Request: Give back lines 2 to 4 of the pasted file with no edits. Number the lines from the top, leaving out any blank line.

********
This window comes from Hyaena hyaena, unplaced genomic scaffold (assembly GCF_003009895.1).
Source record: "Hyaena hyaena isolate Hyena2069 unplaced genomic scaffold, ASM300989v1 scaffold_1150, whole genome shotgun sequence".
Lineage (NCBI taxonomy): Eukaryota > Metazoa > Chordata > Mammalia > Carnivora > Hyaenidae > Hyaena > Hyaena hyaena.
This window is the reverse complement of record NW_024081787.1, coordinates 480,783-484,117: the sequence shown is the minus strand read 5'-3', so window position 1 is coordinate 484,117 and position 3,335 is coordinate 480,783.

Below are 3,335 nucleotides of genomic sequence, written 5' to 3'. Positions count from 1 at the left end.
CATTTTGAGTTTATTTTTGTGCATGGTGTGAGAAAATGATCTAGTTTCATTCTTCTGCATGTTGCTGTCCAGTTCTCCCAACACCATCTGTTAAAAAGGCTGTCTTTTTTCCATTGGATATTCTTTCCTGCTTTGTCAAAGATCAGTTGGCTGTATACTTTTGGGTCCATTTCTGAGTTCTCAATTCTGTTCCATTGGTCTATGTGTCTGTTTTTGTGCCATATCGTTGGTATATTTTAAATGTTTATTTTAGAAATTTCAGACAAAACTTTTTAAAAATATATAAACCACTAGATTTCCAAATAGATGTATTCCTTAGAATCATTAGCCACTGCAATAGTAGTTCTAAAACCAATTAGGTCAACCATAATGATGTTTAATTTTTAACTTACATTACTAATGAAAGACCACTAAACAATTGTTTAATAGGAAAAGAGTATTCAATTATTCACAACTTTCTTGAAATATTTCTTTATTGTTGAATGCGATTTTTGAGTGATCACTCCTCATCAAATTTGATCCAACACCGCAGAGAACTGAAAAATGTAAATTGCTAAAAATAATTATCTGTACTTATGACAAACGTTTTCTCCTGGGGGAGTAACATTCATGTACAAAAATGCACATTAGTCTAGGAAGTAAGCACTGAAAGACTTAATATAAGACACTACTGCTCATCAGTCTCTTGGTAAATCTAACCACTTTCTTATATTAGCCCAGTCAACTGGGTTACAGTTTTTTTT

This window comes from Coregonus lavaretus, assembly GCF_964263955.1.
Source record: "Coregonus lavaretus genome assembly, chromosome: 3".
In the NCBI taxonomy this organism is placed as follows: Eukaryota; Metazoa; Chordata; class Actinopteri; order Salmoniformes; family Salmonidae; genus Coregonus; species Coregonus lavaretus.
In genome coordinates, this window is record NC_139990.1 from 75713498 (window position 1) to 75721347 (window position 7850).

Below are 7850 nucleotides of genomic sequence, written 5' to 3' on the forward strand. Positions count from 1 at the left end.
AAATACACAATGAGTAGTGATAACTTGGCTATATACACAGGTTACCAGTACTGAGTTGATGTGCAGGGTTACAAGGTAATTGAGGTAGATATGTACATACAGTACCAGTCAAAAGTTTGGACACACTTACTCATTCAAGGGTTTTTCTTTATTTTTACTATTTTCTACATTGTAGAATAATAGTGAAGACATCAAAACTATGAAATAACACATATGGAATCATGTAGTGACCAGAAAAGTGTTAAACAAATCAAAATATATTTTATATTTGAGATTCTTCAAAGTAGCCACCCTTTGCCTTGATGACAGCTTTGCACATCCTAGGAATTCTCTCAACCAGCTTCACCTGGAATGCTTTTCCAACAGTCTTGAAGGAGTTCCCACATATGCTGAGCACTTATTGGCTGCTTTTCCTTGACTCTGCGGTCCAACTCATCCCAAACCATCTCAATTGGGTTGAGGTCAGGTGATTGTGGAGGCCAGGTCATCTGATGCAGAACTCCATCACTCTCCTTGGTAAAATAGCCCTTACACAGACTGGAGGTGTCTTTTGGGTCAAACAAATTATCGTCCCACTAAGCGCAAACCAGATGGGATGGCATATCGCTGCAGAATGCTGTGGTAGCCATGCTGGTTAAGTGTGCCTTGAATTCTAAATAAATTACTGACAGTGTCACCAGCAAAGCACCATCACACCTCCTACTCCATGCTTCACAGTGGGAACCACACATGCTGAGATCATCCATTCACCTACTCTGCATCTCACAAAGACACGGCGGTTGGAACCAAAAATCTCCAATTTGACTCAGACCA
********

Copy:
Source record: "Hyaena hyaena isolate Hyena2069 unplaced genomic scaffold, ASM300989v1 scaffold_1150, whole genome shotgun sequence".
Lineage (NCBI taxonomy): Eukaryota > Metazoa > Chordata > Mammalia > Carnivora > Hyaenidae > Hyaena > Hyaena hyaena.
This window is the reverse complement of record NW_024081787.1, coordinates 480,783-484,117: the sequence shown is the minus strand read 5'-3', so window position 1 is coordinate 484,117 and position 3,335 is coordinate 480,783.